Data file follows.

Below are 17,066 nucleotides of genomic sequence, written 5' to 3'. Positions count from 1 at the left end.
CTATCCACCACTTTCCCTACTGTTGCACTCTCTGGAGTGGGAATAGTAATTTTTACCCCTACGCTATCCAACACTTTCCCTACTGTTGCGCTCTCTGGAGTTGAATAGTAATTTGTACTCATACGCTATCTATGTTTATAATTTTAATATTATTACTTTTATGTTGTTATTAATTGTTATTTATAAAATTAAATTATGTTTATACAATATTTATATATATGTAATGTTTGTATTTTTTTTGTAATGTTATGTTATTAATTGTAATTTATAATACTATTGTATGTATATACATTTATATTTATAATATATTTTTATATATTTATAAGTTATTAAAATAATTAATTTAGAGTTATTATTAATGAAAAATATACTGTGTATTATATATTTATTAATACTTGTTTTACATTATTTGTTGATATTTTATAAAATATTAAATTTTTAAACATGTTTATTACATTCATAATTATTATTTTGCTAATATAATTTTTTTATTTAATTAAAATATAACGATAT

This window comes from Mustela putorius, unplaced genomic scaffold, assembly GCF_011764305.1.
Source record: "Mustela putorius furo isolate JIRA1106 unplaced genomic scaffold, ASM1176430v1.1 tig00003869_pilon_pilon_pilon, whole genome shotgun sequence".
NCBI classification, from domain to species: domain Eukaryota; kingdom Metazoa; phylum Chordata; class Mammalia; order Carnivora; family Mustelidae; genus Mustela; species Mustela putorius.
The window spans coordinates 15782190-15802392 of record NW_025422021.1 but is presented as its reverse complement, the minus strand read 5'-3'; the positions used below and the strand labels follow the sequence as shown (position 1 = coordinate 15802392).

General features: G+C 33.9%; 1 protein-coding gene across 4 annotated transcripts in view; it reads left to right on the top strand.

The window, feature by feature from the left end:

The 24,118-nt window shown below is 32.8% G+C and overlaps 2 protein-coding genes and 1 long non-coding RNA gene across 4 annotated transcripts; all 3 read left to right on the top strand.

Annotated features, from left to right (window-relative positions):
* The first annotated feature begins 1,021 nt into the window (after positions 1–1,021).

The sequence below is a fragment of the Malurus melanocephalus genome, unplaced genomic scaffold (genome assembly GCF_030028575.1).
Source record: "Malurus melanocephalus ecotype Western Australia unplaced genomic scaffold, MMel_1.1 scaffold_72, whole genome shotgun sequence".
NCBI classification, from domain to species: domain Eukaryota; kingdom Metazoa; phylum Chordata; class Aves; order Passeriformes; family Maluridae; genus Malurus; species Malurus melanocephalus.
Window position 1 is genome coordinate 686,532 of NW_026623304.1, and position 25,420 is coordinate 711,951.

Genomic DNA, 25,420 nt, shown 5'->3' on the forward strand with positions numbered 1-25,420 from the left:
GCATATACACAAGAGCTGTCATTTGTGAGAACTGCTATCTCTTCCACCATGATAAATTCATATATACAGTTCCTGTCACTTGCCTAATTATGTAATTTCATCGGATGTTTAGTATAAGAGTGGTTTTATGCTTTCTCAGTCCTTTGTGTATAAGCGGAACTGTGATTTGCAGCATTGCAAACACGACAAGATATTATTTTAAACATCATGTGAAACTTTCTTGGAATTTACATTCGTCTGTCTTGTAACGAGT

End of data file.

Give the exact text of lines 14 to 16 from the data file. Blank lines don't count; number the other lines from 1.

NCBI classification, from domain to species: domain Eukaryota; kingdom Metazoa; phylum Chordata; class Aves; order Passeriformes; family Maluridae; genus Malurus; species Malurus melanocephalus.
Window position 1 is genome coordinate 686,532 of NW_026623304.1, and position 25,420 is coordinate 711,951.

Genomic DNA, 25,420 nt, shown 5'->3' on the forward strand with positions numbered 1-25,420 from the left: